lists.openwall.net   lists  /  announce  owl-users  owl-dev  john-users  john-dev  passwdqc-users  yescrypt  popa3d-users  /  oss-security  kernel-hardening  musl  sabotage  tlsify  passwords  /  crypt-dev  xvendor  /  Bugtraq  Full-Disclosure  linux-kernel  linux-netdev  linux-ext4  PHC 
Open Source and information security mailing list archives
 
Hash Suite: Windows password security audit tool. GUI, reports in PDF.
[<prev] [next>] [<thread-prev] [thread-next>] [day] [month] [year] [list]
Date:	Tue, 27 Nov 2007 18:43:02 -0700
From:	ebiederm@...ssion.com (Eric W. Biederman)
To:	Andrew Morton <akpm@...ux-foundation.org>
Cc:	Andrea Arcangeli <andrea@...e.de>, linux-kernel@...r.kernel.org,
	jack@...e.cz, Ingo Molnar <mingo@...e.hu>,
	Alexey Dobriyan <adobriyan@...il.com>
Subject: Re: /proc dcache deadlock in do_exit

Andrew Morton <akpm@...ux-foundation.org> writes:

> On Tue, 27 Nov 2007 14:20:22 +0100
> Andrea Arcangeli <andrea@...e.de> wrote:
>
>> Hi,
>> 
>> this patch fixes a sles9 system hang in start_this_handle from a
>> customer with some heavy workload where all tasks are waiting on
>> kjournald to commit the transaction, but kjournald waits on t_updates
>> to go down to zero (it never does). This was reported as a lowmem
>> shortage deadlock but when checking the debug data I noticed the VM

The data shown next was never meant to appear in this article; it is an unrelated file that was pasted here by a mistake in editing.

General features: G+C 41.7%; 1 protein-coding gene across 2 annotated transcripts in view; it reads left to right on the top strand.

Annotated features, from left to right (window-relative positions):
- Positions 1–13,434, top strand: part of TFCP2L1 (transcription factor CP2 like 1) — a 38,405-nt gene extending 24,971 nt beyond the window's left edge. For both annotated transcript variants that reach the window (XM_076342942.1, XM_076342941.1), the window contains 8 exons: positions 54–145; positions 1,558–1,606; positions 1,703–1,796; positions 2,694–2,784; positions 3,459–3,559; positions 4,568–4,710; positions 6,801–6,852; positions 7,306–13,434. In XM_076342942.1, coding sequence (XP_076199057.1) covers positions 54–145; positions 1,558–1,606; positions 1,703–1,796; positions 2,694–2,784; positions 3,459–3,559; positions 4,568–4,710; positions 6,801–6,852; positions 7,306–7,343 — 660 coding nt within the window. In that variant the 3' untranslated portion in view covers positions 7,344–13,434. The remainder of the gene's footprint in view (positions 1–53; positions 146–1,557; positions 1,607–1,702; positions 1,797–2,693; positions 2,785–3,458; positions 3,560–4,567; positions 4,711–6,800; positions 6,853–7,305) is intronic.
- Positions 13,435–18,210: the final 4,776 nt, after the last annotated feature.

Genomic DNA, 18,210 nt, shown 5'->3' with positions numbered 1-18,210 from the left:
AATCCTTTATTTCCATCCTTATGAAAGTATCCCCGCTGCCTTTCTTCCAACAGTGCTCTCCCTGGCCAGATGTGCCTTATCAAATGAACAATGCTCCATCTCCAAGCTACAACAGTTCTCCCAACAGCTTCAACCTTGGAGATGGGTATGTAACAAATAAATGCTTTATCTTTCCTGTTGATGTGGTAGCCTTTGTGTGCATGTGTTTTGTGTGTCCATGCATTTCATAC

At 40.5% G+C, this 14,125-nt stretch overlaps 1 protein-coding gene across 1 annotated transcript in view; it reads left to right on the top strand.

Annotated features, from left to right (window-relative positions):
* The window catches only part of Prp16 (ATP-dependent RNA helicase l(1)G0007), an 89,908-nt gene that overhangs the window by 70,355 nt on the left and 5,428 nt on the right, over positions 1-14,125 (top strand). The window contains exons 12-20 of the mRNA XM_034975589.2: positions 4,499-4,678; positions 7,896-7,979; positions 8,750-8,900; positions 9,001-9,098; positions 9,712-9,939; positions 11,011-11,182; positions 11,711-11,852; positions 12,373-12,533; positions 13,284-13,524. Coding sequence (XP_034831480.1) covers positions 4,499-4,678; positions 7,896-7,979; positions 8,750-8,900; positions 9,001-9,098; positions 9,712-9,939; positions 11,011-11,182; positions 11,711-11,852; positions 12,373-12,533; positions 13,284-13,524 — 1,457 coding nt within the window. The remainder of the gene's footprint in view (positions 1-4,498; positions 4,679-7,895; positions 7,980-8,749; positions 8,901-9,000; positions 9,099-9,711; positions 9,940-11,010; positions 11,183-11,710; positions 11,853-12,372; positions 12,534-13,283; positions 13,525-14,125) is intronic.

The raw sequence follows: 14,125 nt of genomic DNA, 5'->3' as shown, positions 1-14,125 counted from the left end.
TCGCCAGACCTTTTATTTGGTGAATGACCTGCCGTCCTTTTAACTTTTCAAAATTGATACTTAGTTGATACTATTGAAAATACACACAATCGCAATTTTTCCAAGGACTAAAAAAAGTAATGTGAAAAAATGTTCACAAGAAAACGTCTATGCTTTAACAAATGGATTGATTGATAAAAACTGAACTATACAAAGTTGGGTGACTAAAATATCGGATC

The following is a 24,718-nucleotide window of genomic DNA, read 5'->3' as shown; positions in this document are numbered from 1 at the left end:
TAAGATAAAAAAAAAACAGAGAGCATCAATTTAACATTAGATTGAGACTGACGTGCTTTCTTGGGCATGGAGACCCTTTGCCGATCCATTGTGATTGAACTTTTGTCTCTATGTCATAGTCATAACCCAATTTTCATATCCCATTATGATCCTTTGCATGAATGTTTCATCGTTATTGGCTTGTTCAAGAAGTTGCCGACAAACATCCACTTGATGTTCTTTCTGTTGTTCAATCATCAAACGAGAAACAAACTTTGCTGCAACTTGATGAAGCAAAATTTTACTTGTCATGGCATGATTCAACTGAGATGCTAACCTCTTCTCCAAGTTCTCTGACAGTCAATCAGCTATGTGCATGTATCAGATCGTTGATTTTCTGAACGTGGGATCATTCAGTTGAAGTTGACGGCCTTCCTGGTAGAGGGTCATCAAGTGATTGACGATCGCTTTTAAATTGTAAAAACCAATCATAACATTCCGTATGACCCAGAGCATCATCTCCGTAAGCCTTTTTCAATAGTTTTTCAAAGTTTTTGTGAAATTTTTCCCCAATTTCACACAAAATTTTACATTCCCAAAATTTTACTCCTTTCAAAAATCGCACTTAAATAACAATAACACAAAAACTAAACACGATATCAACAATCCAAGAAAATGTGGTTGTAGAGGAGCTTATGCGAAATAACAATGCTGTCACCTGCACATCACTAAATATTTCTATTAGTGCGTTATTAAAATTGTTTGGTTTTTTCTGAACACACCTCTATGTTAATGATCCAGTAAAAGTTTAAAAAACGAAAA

>> wasn't under pressure at all (well it was really under vm pressure,
>> because lots of tasks hanged in the VM prune_dcache methods trying to
>> flush dirty inodes, but no task was hanging in GFP_NOFS mode, the
>> holder of the journal handle should have if this was a vm issue in the
>> first place). No task was apparently holding the leftover handle in
>> the committing transaction, so I deduced t_updates was stuck to 1
>> because a journal_stop was never run by some path (this turned out to
>> be correct). With a debug patch adding proper reverse links and stack
>> trace logging in ext3 deployed in production, I found journal_stop is
>> never run because mark_inode_dirty_sync is called inside release_task
>> called by do_exit. (that was quite fun because I would have never
>> thought about this subtleness, I thought a regular path in ext3 had a
>> bug and it forgot to call journal_stop)
>> 
>> do_exit->release_task->mark_inode_dirty_sync->schedule() (will never
>> come back to run journal_stop)
>
> I don't see why the schedule() will not return?  Because the task has
> PF_EXITING set?  Doesn't TASK_DEAD do that?

Yes, why do we not come back from schedule?

If we are not allowed to schedule after setting PF_EXITING before
we set TASK_DEAD that entire code path sounds brittle and
error prone.


> What are the implications of not running shrink_dcache_parent() on the exit
> path sometimes?  We'll leave procfs stuff behind?  Will they be reaped by
> memory pressure later on?

It should.  I think the reaping is just an optimization.  Because we
know we will never need those dentries again, and we can pin them by
open directories or opening files.  What I don't know off the top of
my head is if there is a d_drop equivalent going on that might be a
problem if we don't address it.

Eric

-
To unsubscribe from this list: send the line "unsubscribe linux-kernel" in
the body of a message to majordomo@...r.kernel.org
More majordomo info at  http://vger.kernel.org/majordomo-info.html
Please read the FAQ at  http://www.tux.org/lkml/

Powered by blists - more mailing lists